I’m a strange kind of supermarket shopper.
Maybe not strange. Quirky perhaps? Certainly not efficient.
You see, I get this urge to walk up and down every single aisle before finishing my shop, ostensibly so I don’t forget anything. (Honestly, because I am a discount shopping marketer’s dream and get suckered in to at least one reduced-stickered item every time).
All this would be fine if my shopping was limited to just one supermarket. Except that, um, mine isn’t.
I only really use the major supermarkets for staples. Soap, paper towels, flour, sugar, chocolate.
Fresh fruits, vegetables and eggs are purchased from the local greengrocer a short walk away.
Chicken is obtained from the chicken shop, in a different suburb. Unless they’ve closed early, in which case it’s obtained from the other chicken shop in the same suburb as the first but a 200m walk away.
Meat is obtained from the meat shop across from the first chicken shop. Unless I want bones for soup or a particular cut of meat only found at an Asian butcher, in which case it’s purchased from whichever Asian butcher has that particular cut of meat.
And sometimes, just to liven things up a little bit, I pop into a farmers market. Or an organic store. Or a luxury food market. Or a different greengrocer.
It was on one such visit to a grocers a little further away from my normal haunts that I stumbled across a 500g packet of smoked salmon for a price that I just couldn’t ignore.
It came home with me accompanied by some ricotta salata and a hankering for some fresh made pasta.
For a while there I was making my family fresh pasta every Sunday. The weather was inclement. I was lonely. I had a lot of free time on my hands.
More than that, I loved the sight of rolled pasta sheets hanging out to dry.
Loved that elastic bite I got with every mouthful.
Loved watching my family polish off every single little bit, leaving nothing for me to take to work the next day.
All that changed after a while and pasta dinners (natch, Sunday night family dinners) disappeared with the pull of time and energy overcommittments.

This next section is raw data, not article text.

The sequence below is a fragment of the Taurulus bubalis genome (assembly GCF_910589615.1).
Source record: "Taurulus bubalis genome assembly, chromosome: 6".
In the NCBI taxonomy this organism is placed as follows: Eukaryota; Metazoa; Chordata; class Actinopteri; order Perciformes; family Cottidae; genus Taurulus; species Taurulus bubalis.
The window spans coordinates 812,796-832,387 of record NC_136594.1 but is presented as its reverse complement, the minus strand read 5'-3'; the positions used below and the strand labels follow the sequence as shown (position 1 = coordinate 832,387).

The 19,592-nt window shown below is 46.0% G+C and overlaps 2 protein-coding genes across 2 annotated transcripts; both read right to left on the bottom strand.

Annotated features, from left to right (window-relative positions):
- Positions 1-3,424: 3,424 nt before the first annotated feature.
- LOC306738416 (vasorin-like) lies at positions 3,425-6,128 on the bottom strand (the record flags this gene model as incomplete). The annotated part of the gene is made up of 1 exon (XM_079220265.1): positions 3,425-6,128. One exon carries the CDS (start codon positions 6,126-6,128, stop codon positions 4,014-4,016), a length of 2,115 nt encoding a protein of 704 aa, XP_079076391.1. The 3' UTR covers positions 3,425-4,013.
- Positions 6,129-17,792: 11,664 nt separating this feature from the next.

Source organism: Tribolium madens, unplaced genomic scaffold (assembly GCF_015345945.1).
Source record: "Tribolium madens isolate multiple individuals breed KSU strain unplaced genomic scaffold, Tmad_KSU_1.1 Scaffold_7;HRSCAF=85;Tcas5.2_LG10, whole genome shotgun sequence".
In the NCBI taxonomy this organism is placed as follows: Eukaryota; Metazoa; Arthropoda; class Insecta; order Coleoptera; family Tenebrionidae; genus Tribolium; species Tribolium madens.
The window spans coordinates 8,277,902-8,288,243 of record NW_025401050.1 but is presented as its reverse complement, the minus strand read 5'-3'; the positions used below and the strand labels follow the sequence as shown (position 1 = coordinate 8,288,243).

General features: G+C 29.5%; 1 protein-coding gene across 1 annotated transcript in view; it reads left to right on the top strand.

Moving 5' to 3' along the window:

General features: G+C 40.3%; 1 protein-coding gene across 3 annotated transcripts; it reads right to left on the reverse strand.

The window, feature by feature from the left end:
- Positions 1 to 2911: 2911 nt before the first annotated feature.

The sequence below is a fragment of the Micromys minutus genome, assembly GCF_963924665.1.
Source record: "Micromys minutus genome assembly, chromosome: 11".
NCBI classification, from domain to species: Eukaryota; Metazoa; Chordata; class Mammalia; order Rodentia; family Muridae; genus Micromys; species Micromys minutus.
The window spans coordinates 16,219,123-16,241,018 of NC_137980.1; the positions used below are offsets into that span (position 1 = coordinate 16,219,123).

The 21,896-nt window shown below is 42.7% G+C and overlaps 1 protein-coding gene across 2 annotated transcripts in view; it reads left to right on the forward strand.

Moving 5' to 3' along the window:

It seems they were missed.
My father, the omnipresent Big Bite, had been asking me to teach him to make pasta for months.
“Is it easy?”
“The recipe is on my blog and the machine is at your house. Just try it!”
“But maybe you can teach me instead? Like the pizza dough?”
I’d put it off time and time again. Until now.
We pulled out the pasta recipe I’ve been using since I was in high schol food technology.
Flour measured out. Eggs cracked in. Kneading taken care of by my glossy new stand mixer.
Feeding the dough through the pasta roller, I marvelled all over again at how smooth it became after just a few passes.
And then I left him to finish rolling out the dough while I got onto the sauce.
It’s a bit rude to call it a sauce, really, just some ingredients thrown into a pan. But the flavours! Ah!
Nutty burnt butter. Fragrant dill. Smoked salmon that’s hit the heat just a touch so that it’s part cooked and part silky and raw.
A squeeze of fresh lemon and a smattering of lemon zest.
That night I made the dish again for Koji with the additional touch of freshly podded broad beans.
(Add the broad beans if you can. They make it all the more special.)
We ate on the deck. A bowl in one hand, a fork in the other, nattering away as we chewed contentedly.
smoked salmon & dill pasta
enough for four people with sides (or three hungry people by itself)
you will need:
one pasta recipe
250g smoked salmon
ricotta salata (or another squeaky fresh cheese)
500g broad beans
salt & pepper
how to do it:
1. After you’ve rolled out your pasta, leave them to dry as full sheets. Do not cut them up yet.
2. Pull the fronds of dill off the stalks and chop finely. You should have about 1tbsp of finely minced dill (give or take and depending on your dill tolerance). Zest the lemon then cut it into wedges.
3. Cut the smoked salmon into chunks no more than 3cm wide. Shave the ricotta salata (as much as you’d like. It’s a fairly flexible recipe.)
4. Pod the broad beans then place them in boiling water for around 30 seconds. Dump the beans in ice then peel off the white outer layer.
5. Time to cook! Cut the sheets of pasta across it’s length so that it is 5-8cm wide. I just used a pair of scissors and went snip snip snip! Prepare a pot of oiled and salted water and stick it on to boil. Cook the pasta for one minute, or until it tastes good.
6. In a large pan, melt the butter and continue to cook until it is brown and nutty. Toss the cooked pasta, lemon zest, dill, salmon and beans into the pan and take it off the heat. Toss until it’s well mixed through.
7. To serve, dress the pasta with somefreshly squeezed lemon and a cranking of salt and pepper.